Today, my movement practice is yoga, and I feel like I'm still hearing the "stand like a tree" part. I also studied Graham technique, improvisation and Alexander techniques. While I was never a strong performer, I am a strong enthusiast.

Tell us about your collaboration with Pilobolus.

Pilobolus and MAP started playing together, doing motion capture and dreaming up augmented and virtual reality interpretations of their work over a year ago. I love their creative process, the emotional accessibility of their work, and how adventurous the artistic directors Matt Kent and Renee Jaworski are.

Youdancewedance.org (now also available for smartphones) is a good thing for people during this weird moment where everyone is stuck at home. We have a vision that it will foster a different kind of relationship between audiences and theater performance over time.

Next up, it will be part of the "Art Safari" they are staging in their (safely socially distanced) Five Senses Festival this summer (July 31-Aug 2) in Washington Depot, Connecticut. We really made this with kids and families in mind, and I hope people enjoy it. It basically reminds you to move your own body!

How has augmented reality and motion capture changed your view on what choreography is?

For me, augmented and virtual reality have honed my eye, and given me an opportunity to spend additional time with phrases in the context of motion capture. It's similar to how a dancer might live with movement in their body. It provides an opportunity to revisit live movements spatially, instead of through a flat YouTube video or even on a proscenium stage. It's about being able to look at it giant, and then look at it tiny, and from all angles. I adore it. I've always wanted people to view dance with the feeling of exhilaration and joy I've had as a watcher in the rehearsal studio.

Movement, to me, is the most beautiful, direct and instinctual form of human communication. I believe motion capture gets at the essence of who we are in a way that is elegant, accessible and impactful. Especially in this moment when so many people forget that their body is a beautiful, creative tool.

If COVID keeps theaters closed for the foreseeable future, might AR maintain a sense of dancerly liveness in performance?

Currently, live performance spaces being shuttered, it's important to think of ways that spatial computing, three-dimensional capture and immersive presentations can support the work of creators who work with bodies. We can explore potential new audiences and performance opportunities right now.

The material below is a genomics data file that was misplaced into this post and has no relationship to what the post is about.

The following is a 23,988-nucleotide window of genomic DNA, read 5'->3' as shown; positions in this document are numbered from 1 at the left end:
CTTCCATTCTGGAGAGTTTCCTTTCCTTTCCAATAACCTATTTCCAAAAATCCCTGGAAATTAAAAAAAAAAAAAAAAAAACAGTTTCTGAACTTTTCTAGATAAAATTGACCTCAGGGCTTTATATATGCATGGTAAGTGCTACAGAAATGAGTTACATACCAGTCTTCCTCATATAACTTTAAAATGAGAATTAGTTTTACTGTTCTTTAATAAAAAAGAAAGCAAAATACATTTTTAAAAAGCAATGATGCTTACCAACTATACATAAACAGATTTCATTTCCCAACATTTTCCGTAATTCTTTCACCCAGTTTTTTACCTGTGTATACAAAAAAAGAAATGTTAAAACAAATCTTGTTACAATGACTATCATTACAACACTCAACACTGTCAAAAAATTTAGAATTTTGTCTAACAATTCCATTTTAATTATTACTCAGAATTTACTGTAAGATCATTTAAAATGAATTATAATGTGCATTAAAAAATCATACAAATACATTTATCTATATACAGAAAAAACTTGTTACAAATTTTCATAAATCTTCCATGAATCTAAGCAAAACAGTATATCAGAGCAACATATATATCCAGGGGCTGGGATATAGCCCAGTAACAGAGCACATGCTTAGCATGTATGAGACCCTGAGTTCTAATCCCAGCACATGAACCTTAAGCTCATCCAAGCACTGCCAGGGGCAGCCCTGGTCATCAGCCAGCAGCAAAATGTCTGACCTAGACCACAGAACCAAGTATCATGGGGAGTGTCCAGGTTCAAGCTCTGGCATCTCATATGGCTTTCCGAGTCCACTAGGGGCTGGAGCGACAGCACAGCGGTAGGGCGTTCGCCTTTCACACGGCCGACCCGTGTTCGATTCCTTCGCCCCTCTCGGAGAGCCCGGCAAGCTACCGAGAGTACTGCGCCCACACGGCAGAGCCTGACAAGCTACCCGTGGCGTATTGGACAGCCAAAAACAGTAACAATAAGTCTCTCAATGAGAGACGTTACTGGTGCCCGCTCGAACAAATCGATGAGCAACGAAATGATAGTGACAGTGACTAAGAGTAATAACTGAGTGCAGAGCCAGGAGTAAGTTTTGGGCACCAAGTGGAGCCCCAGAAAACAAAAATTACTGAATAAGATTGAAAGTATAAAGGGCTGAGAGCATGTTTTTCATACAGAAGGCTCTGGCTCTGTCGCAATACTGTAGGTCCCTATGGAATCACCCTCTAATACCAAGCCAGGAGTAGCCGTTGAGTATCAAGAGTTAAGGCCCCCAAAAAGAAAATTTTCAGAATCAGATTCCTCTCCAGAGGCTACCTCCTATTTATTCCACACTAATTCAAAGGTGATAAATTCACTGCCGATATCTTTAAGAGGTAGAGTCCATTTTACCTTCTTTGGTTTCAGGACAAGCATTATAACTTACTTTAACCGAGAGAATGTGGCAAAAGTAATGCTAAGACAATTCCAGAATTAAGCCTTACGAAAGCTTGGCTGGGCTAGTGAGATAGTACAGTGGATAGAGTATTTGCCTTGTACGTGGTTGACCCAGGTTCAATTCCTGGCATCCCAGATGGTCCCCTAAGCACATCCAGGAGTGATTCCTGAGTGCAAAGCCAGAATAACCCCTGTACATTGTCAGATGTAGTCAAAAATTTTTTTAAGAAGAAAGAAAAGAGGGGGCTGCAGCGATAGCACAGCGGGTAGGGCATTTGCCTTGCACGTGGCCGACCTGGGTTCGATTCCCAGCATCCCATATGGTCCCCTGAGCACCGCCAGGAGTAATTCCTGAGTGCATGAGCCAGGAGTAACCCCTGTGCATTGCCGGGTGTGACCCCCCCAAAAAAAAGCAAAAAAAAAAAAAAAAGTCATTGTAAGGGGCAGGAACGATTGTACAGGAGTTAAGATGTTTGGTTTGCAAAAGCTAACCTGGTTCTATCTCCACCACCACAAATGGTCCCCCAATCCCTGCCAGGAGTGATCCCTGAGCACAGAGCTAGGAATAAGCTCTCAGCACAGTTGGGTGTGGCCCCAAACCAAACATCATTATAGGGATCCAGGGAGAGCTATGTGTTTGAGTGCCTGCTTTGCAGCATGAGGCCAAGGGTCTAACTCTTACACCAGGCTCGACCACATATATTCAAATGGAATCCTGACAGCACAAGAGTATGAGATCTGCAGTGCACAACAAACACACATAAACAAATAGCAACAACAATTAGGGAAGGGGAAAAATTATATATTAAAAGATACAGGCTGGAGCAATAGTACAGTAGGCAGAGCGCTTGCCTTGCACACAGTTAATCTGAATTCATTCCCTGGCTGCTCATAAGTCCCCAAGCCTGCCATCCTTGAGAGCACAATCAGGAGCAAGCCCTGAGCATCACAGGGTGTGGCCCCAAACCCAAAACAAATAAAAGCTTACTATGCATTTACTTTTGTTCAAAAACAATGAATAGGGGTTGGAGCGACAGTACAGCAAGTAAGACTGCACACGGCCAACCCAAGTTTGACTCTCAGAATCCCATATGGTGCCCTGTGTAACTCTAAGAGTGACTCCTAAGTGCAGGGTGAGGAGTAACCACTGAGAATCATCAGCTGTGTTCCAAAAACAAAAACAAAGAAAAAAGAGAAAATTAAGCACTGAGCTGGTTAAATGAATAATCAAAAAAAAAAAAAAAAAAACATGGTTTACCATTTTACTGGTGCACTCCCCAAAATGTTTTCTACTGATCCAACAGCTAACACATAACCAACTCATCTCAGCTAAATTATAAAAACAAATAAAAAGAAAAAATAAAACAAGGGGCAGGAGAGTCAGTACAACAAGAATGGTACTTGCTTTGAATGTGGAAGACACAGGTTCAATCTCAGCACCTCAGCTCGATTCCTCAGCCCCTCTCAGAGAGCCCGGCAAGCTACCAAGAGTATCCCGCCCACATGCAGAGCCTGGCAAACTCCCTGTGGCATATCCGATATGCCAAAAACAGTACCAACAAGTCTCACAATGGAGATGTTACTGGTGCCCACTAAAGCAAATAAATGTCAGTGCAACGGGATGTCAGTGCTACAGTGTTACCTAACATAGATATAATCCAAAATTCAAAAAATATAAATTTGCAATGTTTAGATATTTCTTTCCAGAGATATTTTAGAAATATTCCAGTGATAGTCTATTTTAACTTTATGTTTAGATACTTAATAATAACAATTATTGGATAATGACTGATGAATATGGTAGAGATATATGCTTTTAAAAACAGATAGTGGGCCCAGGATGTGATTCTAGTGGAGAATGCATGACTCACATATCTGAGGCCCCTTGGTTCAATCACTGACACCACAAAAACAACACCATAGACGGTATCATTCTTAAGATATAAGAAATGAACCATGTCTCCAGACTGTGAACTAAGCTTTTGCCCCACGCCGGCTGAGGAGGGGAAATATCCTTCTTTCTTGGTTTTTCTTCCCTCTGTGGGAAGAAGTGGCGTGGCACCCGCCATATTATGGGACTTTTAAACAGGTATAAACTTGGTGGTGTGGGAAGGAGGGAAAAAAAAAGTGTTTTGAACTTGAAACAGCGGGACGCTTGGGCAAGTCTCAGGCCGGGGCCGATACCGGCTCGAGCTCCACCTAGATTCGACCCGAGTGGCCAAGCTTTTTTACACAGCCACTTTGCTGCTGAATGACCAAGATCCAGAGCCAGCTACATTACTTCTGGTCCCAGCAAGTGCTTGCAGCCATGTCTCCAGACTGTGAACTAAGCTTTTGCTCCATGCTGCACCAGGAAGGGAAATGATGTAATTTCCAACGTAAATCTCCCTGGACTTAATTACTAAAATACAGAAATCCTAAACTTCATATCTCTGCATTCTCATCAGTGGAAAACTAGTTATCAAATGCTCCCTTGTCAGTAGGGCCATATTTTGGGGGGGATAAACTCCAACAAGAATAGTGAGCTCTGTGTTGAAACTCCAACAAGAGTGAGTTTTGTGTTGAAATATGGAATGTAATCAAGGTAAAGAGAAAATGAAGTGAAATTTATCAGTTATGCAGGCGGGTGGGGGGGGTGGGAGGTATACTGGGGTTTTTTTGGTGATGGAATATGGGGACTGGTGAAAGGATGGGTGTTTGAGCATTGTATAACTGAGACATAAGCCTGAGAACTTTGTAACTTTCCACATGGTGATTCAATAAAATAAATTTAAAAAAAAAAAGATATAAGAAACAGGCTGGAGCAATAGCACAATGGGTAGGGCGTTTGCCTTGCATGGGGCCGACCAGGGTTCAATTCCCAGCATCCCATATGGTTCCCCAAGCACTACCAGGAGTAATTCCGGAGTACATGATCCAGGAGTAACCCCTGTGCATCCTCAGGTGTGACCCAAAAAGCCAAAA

Once upon a time, there was less of a distinct line between dancers and watchers. I still believe that can be the case, and that it's good for non-experts to have as many chances to be inspired by experts as to move their own bodies.

Are there things that folks can do at home to explore in this new, virtual choreographic horizon?

Dance is one of the most loved, watched and shared forms of social media content that there is. So, share dance! I'm always up for more making and doing and moving, whether it's captured or not. There are emergent forms of dimensional capture and there are also off-the-shelf ways to turn flat videos spatial. They're not perfect, but they're getting better and better.

Who are some other people working in this space that you think Dance Magazine’s readers should know about?

There is a world of immersive makers out there. The media is ripe for it, and as creative technologists, we know that it is dancers and choreographers who are the collaborators we need as we create experiences and technologies of the future that honor embodiment. Some who come to mind are Heidi Bosivert, Michelle Ellsworth, Christine Marie and Gilles Jobin.

How can dancers prepare for this sort of work in the future?

Having inventive improvisational and collaborative skills is a good start. That's part of why Pilobolus translates so beautifully to virtual space. Motion capture can be used in as many ways as there are movers. There's no prescribed form. We have had lots of situations when people are doing complex partnerings, but someone's data for their head ends up attached to someone else's knee. You learn to work through!